Last year I adapted my homebrew world of Enelis (running about 20 yrs now) to PF2 (using the playtest rules for now). It's a world/setting that has transitioned from 2ed -> 3ed -> PF1 -> PF2_PT.

So far, I have found PF2 to be the easiest ruleset for setting customization, mostly due to PF2's modularity.

For our case, Enelis is a low-magic (think LotR) fantasy setting. This was a particularly hard setting to pull off in the 3ed->PF1 era due to magic items being an integral part of the character system. Thankfully the automatic bonus progression system became available to alleviate some of the mismatch between game-rules and world setting.

PF2 has made my setting really come to life in a way that I had always imagined, without having to gloss over rules-mechanics and other game mechanisms to try to make it 'fit'. It's easy to turn options on/off to maintain world consistency without taking away from the players' options.

Could you please provide some more examples of how the modularity really helps here? I am trying to advocate for 2E for a couple of friends that have homebrew so some examples might be useful

Your example is magic items which do seem like they are not as necessary any more


2 people marked this as a favorite.
Lanathar wrote:
Could you please provide some more examples of how the modularity really helps here?

For instance, it's quite easy to list which Heritage or Ancestry feats are not allowed due to not lining up with how a particular race is portrayed in the setting. In PF1 (or prior), you'd have to come up with alternative abilities or adjustments, since most powers weren't selected from a list, but were simply given. PF2 allows access and restriction without creating more work for myself or weakening my player's characters.


1 person marked this as a favorite.

That all sounds very promising. Thank you! A large amount of what I use these core books for is world-building, so knowing that I won't break the game with my inventions is a great help. That's what I'll be doing in the days leading up to release.


Pathfinder Companion, Maps Subscriber; Pathfinder Roleplaying Game Superscriber; Starfinder Charter Superscriber

Adapting Pathfinder setting material to your own world could be as easy as creating a table of nation correspondences. For example, do you have a nation that is something like Egypt? Tell your players that it maps to Osirion. Do you have a Viking-like culture? Tell them it maps to the Land of the Linnnorm Kings. And so on.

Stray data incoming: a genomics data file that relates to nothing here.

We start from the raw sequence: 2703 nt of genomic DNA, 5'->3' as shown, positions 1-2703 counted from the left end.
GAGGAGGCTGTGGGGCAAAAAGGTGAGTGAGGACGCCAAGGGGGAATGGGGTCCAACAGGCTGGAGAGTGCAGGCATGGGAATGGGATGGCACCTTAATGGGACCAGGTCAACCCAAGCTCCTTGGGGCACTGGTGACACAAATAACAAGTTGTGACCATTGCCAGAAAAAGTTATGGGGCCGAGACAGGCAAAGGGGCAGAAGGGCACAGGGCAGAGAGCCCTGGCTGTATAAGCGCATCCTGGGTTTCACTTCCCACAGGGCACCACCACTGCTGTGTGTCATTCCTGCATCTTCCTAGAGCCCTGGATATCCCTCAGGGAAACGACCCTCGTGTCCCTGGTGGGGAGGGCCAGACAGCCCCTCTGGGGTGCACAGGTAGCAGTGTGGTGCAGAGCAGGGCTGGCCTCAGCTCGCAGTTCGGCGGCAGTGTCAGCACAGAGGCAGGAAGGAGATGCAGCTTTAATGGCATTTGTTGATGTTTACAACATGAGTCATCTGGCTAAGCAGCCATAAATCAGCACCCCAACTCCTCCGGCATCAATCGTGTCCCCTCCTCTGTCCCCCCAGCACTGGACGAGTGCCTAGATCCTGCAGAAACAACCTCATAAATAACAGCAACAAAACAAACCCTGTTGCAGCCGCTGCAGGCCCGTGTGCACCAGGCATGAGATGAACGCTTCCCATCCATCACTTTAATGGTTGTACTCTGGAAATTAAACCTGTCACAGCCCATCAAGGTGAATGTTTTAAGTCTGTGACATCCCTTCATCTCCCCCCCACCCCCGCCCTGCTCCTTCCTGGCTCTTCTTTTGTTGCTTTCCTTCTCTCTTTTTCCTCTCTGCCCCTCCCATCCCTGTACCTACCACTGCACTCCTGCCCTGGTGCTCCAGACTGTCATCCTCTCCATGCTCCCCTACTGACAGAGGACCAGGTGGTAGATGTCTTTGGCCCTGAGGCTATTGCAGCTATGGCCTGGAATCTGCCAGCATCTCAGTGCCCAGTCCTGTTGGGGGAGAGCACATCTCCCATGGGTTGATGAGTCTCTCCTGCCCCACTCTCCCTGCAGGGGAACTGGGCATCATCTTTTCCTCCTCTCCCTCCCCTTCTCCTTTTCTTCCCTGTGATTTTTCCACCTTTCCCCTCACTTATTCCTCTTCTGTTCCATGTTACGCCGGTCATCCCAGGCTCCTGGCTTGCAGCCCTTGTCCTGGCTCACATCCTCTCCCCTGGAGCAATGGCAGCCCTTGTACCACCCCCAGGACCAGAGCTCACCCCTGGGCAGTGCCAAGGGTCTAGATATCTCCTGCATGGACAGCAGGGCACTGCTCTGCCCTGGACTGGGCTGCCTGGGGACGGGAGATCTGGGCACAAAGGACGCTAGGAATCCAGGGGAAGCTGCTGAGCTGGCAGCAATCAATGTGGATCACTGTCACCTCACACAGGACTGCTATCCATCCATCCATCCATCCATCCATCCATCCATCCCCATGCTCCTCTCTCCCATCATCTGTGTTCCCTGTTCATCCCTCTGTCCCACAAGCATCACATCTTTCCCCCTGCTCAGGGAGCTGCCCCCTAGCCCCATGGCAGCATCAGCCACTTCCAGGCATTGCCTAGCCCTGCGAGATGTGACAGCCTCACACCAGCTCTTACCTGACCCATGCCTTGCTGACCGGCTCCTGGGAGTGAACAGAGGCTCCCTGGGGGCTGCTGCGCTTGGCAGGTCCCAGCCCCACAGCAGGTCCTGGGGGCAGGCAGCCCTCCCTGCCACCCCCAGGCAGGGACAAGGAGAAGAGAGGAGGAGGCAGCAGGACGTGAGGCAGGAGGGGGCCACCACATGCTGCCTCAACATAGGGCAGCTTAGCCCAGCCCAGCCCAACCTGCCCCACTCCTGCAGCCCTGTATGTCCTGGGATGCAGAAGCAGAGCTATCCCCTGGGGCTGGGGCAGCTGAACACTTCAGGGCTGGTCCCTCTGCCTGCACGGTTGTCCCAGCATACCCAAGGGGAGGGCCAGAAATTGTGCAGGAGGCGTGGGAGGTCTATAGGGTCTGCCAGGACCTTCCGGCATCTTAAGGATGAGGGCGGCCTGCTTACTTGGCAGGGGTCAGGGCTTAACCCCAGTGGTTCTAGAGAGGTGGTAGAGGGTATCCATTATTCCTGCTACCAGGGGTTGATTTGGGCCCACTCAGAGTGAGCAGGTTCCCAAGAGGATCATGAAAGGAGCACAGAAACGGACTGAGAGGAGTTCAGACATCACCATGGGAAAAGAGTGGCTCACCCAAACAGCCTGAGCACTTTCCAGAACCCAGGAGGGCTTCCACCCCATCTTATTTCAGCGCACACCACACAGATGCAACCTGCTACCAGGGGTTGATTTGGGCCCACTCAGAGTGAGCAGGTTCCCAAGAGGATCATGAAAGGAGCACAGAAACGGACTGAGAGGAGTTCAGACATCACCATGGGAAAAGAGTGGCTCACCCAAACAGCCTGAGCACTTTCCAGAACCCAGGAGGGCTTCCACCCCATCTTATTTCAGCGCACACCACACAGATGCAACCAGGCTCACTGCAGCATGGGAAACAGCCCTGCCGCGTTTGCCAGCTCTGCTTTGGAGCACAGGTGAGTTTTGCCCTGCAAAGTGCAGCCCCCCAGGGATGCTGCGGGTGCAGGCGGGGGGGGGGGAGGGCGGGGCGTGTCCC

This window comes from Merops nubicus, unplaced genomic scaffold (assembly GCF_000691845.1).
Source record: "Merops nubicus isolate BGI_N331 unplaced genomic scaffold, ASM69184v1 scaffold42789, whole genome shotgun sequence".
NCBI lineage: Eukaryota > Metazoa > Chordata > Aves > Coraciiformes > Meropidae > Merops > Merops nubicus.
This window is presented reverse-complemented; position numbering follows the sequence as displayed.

I'd rather not do that for homebrew settings, as my players won't necessarily be familiar with Golarion. Also I'm very particular about my world-stuffs and would rather not reference other material unless there's a direct correlation (or some kind of cross-over).

For example, I won't compare a fictional historical event to the Crusades. I will, however, borrow a lot from those historical accounts and would only tell players about that if they ask.


3 people marked this as a favorite.
Pathfinder Lost Omens, Rulebook Subscriber
Thes33 wrote:
Lanathar wrote:
Could you please provide some more examples of how the modularity really helps here?
For instance, it's quite easy to list which Heritage or Ancestry feats are not allowed due to not lining up with how a particular race is portrayed in the setting. In PF1 (or prior), you'd have to come up with alternative abilities or adjustments, since most powers weren't selected from a list, but were simply given. PF2 allows access and restriction without creating more work for myself or weakening my player's characters.

For low magic did you consider banning the casting classes BUT allowing their multi class archetypes? This severely cuts down the amount of magic going on, but still allows a player to invest in curtailed casting if they want.


Malk_Content wrote:
For low magic did you consider banning the casting classes BUT allowing their multi class archetypes?

That's an interesting idea, but no. I don't typically mind the PCs being magical (they're supposed to be special and unique).

They just have a hard time finding magical items. There are no magic shops. But alchemy is more normalized, so elixirs are not so hard to obtain. Additionally, NPC priests are simply preachers, they cannot cast divine spells. There is no real communication with the gods. Clerics are rare and wonderful, and even they do not know where their powers truly come from.


@Thes33
I rather like your idea of a low magic setting. Particularly because I like to subvert the whole "magic is ubiquitous" notion that a lot of players have. I can see the scenario playing out:

Player: We're overburdened with treasure! But don't worry, we could always go into town and grab a bag of holding. Gotta pick up some magic bling and maybe a curative wand while we're at it.

GM: Magic items are a rare commodity and it'll take you days of searching to find any one particular item in a settlement, if they have it at all. Here, I'll generate the few items that are available based on the settlement size. They're mostly potions and scrolls and useless antiques.

Player: Or I can just have someone in town craft the items that I need. We'll cover the cost of materials.

GM: Sure thing! Find an artificer.

Player: But you said that there were none.

GM: I said that there were none in the realms of man. You'll need to travel to the Elven ancestral homelands, deep within the tangle of endless jungle. Or brave the molten caverns of the Dw--

Player: No artificing, got it. Well my guy is still wearing cursed armor. Gotta remember to stop by a temple to get that fixed.

GM: Not all priests are faith healers. In fact, the vast majority are regular priests. Not that you can tell them apart.

Player: I'm a wizard. I'll find a scroll that'll let me scry for--

GM: Good luck with that.

Player: Oh, right. Well then I'll... find another wizard?

GM: Wizardry is a highly esoteric skill and this is a modest town. It's likely you and your mentor are the only wizards in the region. Also, your mentor is still banished to another plane of existence.